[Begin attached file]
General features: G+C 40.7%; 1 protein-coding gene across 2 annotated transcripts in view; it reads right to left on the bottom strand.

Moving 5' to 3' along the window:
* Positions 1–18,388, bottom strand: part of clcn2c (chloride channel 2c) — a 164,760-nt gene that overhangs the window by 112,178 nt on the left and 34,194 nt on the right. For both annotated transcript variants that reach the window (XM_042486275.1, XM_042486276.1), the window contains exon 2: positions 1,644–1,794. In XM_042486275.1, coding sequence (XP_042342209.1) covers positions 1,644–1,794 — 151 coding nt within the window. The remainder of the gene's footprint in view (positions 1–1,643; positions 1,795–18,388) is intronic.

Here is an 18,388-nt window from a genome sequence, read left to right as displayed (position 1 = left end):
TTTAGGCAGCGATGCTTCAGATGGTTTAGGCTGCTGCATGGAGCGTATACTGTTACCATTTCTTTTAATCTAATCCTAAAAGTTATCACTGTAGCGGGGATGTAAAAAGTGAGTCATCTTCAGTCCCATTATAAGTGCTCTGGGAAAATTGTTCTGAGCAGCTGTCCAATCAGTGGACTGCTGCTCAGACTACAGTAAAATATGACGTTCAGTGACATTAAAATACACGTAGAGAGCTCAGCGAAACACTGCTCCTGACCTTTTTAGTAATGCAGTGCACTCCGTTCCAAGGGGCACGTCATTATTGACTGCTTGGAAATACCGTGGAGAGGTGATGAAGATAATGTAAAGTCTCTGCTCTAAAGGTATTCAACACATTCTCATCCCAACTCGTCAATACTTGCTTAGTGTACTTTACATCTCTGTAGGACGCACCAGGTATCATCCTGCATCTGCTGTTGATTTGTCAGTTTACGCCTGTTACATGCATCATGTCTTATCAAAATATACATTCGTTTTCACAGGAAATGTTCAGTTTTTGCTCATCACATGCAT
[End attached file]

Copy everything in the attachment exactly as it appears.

General features: G+C 40.7%; 1 protein-coding gene across 2 annotated transcripts in view; it reads right to left on the bottom strand.

Moving 5' to 3' along the window:
* Positions 1–18,388, bottom strand: part of clcn2c (chloride channel 2c) — a 164,760-nt gene that overhangs the window by 112,178 nt on the left and 34,194 nt on the right. For both annotated transcript variants that reach the window (XM_042486275.1, XM_042486276.1), the window contains exon 2: positions 1,644–1,794. In XM_042486275.1, coding sequence (XP_042342209.1) covers positions 1,644–1,794 — 151 coding nt within the window. The remainder of the gene's footprint in view (positions 1–1,643; positions 1,795–18,388) is intronic.

Here is an 18,388-nt window from a genome sequence, read left to right as displayed (position 1 = left end):
TTTAGGCAGCGATGCTTCAGATGGTTTAGGCTGCTGCATGGAGCGTATACTGTTACCATTTCTTTTAATCTAATCCTAAAAGTTATCACTGTAGCGGGGATGTAAAAAGTGAGTCATCTTCAGTCCCATTATAAGTGCTCTGGGAAAATTGTTCTGAGCAGCTGTCCAATCAGTGGACTGCTGCTCAGACTACAGTAAAATATGACGTTCAGTGACATTAAAATACACGTAGAGAGCTCAGCGAAACACTGCTCCTGACCTTTTTAGTAATGCAGTGCACTCCGTTCCAAGGGGCACGTCATTATTGACTGCTTGGAAATACCGTGGAGAGGTGATGAAGATAATGTAAAGTCTCTGCTCTAAAGGTATTCAACACATTCTCATCCCAACTCGTCAATACTTGCTTAGTGTACTTTACATCTCTGTAGGACGCACCAGGTATCATCCTGCATCTGCTGTTGATTTGTCAGTTTACGCCTGTTACATGCATCATGTCTTATCAAAATATACATTCGTTTTCACAGGAAATGTTCAGTTTTTGCTCATCACATGCAT